Quantifying the Economic Value of Bicycle Tourism
A recent economic analysis values Wisconsin’s bicycle tourism at contributing $1.5 billion to the state’s economy. The gross state product is about $240 billion (in 2008) and tourism as a whole accounts for about a third of the state’s economy. So it’s not a huge chunk of the economy, but it’s cool that they found a way to quantify it – and that it contributes over a billion dollars. $535 million of which is attributed to out-of-state visitors who probably would’ve spent their money elsewhere.
Granted, the state has put a lot of money into infrastructure lately. “From 1993 to 2008, Wisconsin invested nearly $40 million of state and local funds in bicycle projects, with an additional $156 million contributed by the federal government.” (See the full document) Madison is one of the ten communities that earned a gold‐level bicycle‐friendly rating from the League of American Bicyclists. And at just over a fifth of the size of Texas, it has 80% as many Rail to Trails bike paths. So it’s understandable that it’s an attractive place to visit for cycle touring.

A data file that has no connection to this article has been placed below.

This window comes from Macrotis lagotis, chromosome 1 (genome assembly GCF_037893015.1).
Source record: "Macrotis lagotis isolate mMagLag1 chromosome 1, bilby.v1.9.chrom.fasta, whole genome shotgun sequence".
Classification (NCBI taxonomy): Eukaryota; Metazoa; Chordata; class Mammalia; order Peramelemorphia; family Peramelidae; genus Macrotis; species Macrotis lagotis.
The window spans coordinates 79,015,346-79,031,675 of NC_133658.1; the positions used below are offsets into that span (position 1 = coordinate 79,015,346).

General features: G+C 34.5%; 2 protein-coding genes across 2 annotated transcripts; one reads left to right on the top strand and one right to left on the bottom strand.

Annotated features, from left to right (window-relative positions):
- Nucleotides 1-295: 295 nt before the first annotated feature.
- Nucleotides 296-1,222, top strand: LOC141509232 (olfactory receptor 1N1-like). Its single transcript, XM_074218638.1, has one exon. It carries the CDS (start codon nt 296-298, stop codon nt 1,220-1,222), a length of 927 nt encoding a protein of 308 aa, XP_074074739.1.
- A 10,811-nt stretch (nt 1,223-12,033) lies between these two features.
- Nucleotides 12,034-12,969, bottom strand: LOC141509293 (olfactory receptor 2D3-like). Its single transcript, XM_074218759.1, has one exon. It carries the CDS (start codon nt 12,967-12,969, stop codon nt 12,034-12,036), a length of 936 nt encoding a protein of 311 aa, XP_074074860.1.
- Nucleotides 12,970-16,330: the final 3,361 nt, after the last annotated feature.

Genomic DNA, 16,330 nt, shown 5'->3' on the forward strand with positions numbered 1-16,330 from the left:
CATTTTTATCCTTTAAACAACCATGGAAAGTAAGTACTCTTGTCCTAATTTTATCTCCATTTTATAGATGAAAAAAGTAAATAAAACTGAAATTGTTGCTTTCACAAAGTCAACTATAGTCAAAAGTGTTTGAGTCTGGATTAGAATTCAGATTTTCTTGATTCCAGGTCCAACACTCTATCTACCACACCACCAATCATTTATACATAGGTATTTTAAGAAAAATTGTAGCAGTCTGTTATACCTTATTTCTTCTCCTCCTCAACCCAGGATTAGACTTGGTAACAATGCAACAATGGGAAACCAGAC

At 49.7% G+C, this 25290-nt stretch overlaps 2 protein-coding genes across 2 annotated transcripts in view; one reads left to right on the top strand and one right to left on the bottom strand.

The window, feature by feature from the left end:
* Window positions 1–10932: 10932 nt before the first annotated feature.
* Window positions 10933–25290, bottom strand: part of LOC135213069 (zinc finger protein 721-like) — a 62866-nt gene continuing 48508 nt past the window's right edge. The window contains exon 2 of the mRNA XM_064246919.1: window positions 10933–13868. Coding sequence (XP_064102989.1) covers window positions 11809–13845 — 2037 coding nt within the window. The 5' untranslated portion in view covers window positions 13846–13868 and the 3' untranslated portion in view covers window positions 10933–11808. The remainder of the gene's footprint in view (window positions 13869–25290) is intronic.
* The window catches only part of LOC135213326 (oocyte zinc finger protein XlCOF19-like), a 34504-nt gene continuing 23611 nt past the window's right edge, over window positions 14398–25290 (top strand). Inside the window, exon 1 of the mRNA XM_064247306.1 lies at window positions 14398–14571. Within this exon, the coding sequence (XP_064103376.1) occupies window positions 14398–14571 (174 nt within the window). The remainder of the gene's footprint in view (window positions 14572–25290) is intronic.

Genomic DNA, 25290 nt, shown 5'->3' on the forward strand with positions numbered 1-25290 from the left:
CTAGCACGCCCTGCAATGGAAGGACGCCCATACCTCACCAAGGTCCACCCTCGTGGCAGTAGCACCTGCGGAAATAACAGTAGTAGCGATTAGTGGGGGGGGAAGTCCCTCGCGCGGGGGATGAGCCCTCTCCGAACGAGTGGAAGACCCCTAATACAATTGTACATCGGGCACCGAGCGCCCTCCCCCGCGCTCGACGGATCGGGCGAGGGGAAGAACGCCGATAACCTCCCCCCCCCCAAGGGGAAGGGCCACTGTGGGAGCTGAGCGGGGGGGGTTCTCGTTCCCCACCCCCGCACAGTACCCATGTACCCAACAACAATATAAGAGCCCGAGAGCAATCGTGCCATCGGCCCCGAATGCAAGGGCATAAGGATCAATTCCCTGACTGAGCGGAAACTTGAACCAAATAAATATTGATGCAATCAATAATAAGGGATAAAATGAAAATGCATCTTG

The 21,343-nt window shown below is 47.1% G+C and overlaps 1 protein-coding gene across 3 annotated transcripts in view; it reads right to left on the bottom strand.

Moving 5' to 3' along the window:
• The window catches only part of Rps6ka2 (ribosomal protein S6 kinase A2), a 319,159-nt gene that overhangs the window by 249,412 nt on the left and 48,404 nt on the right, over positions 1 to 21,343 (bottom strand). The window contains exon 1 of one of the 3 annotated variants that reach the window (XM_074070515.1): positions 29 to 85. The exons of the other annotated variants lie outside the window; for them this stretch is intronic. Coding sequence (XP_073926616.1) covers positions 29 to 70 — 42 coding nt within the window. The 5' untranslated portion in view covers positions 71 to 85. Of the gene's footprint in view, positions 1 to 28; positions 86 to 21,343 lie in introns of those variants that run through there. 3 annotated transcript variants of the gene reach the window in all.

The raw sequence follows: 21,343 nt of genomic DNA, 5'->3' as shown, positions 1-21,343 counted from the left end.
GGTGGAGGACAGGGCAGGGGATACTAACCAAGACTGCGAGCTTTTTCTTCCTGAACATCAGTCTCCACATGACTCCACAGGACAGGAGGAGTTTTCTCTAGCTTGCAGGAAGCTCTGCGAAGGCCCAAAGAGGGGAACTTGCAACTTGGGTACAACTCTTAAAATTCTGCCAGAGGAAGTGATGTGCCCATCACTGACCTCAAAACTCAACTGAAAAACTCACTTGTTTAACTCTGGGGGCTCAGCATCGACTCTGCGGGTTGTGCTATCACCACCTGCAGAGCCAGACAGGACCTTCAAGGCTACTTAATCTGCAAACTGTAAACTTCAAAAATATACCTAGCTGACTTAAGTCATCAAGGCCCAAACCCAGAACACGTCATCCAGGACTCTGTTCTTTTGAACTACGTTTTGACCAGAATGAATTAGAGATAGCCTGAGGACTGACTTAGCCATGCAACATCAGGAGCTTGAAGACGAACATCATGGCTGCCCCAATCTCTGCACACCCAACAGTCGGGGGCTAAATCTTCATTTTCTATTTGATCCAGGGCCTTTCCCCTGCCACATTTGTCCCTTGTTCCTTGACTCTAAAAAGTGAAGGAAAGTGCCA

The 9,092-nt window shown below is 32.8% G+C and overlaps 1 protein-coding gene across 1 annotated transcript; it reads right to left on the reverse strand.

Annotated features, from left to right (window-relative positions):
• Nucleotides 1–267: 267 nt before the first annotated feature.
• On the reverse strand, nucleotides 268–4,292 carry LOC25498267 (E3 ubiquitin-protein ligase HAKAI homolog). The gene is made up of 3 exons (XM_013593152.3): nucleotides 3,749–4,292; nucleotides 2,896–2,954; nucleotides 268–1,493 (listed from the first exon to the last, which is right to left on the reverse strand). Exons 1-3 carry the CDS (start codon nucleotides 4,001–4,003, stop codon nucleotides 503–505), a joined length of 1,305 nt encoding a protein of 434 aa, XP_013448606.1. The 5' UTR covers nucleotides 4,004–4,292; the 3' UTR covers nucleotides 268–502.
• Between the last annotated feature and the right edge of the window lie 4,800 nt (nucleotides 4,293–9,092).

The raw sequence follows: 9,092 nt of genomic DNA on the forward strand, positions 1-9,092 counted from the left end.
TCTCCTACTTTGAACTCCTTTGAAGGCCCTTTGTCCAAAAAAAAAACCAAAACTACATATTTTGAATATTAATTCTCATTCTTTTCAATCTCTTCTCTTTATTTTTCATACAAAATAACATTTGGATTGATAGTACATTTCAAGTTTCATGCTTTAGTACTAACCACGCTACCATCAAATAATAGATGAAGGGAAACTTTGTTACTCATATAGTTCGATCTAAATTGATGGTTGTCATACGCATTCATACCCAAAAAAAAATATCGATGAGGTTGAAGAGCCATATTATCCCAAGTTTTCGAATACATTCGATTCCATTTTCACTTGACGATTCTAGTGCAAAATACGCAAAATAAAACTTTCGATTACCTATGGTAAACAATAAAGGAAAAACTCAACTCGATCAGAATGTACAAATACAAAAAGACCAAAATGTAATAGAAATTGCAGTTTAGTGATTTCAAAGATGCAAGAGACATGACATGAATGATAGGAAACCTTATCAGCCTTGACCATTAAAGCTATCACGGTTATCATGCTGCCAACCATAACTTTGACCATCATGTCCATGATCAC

Cycling-related businesses in general contributed $600 million to the state’s economy. Major cycling companies headquartered in Wisconsin include Trek Bicycle Corporation, Saris Cycling Group, Planet Bike, Pacific Cycles, Waterford Precision Cycles, and hundreds of locally-owned bike shops and bicycle-friendly businesses support local economies, totaling about 13,200 bike-related jobs in the state.
Beyond the jobs and the sales, the study goes on to quantify the value of the health care savings and air quality benefits for the Wisconsin economy. It’s a tricky methodology to directly tie cycling to health and environmental benefits, not to mention the ephemeral benefits of being part of a cycle-friendly community.
Cycling clearly creates great economic benefits. I’m on the look out for a more comprehensive study that’s quantifying the value of bike commuters, eyes on the street, easier access to shops and familiarity with local commercial activities, meeting neighbors and building community, and the pure joy of cycling freedom.